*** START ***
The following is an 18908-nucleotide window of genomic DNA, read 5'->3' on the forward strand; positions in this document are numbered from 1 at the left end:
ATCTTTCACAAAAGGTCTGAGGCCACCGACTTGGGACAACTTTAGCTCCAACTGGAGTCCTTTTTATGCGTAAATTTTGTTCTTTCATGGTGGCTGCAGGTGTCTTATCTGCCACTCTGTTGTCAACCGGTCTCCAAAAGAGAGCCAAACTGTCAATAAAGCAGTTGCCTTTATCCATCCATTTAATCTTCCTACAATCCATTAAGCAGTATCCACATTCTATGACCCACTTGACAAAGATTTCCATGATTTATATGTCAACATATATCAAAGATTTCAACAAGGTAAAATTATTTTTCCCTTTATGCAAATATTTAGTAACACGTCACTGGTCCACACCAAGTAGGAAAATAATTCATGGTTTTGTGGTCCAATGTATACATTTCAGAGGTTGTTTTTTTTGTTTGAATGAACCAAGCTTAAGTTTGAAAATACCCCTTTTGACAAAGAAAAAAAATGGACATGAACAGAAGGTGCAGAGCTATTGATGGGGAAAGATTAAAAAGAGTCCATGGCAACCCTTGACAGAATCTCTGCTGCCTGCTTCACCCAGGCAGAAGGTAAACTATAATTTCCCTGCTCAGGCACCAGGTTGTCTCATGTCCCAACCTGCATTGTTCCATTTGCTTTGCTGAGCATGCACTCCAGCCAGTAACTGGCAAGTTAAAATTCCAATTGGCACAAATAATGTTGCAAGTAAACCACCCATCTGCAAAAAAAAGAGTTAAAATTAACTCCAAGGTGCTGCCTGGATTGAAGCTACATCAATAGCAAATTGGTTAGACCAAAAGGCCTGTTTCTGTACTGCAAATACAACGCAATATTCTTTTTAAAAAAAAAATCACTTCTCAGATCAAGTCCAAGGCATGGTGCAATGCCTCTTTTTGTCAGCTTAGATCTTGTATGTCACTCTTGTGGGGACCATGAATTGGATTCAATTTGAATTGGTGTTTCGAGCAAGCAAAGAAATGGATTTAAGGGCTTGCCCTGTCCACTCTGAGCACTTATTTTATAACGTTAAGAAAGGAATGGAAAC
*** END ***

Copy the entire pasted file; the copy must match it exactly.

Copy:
The following is an 18908-nucleotide window of genomic DNA, read 5'->3' on the forward strand; positions in this document are numbered from 1 at the left end:
ATCTTTCACAAAAGGTCTGAGGCCACCGACTTGGGACAACTTTAGCTCCAACTGGAGTCCTTTTTATGCGTAAATTTTGTTCTTTCATGGTGGCTGCAGGTGTCTTATCTGCCACTCTGTTGTCAACCGGTCTCCAAAAGAGAGCCAAACTGTCAATAAAGCAGTTGCCTTTATCCATCCATTTAATCTTCCTACAATCCATTAAGCAGTATCCACATTCTATGACCCACTTGACAAAGATTTCCATGATTTATATGTCAACATATATCAAAGATTTCAACAAGGTAAAATTATTTTTCCCTTTATGCAAATATTTAGTAACACGTCACTGGTCCACACCAAGTAGGAAAATAATTCATGGTTTTGTGGTCCAATGTATACATTTCAGAGGTTGTTTTTTTTGTTTGAATGAACCAAGCTTAAGTTTGAAAATACCCCTTTTGACAAAGAAAAAAAATGGACATGAACAGAAGGTGCAGAGCTATTGATGGGGAAAGATTAAAAAGAGTCCATGGCAACCCTTGACAGAATCTCTGCTGCCTGCTTCACCCAGGCAGAAGGTAAACTATAATTTCCCTGCTCAGGCACCAGGTTGTCTCATGTCCCAACCTGCATTGTTCCATTTGCTTTGCTGAGCATGCACTCCAGCCAGTAACTGGCAAGTTAAAATTCCAATTGGCACAAATAATGTTGCAAGTAAACCACCCATCTGCAAAAAAAAGAGTTAAAATTAACTCCAAGGTGCTGCCTGGATTGAAGCTACATCAATAGCAAATTGGTTAGACCAAAAGGCCTGTTTCTGTACTGCAAATACAACGCAATATTCTTTTTAAAAAAAAAATCACTTCTCAGATCAAGTCCAAGGCATGGTGCAATGCCTCTTTTTGTCAGCTTAGATCTTGTATGTCACTCTTGTGGGGACCATGAATTGGATTCAATTTGAATTGGTGTTTCGAGCAAGCAAAGAAATGGATTTAAGGGCTTGCCCTGTCCACTCTGAGCACTTATTTTATAACGTTAAGAAAGGAATGGAAAC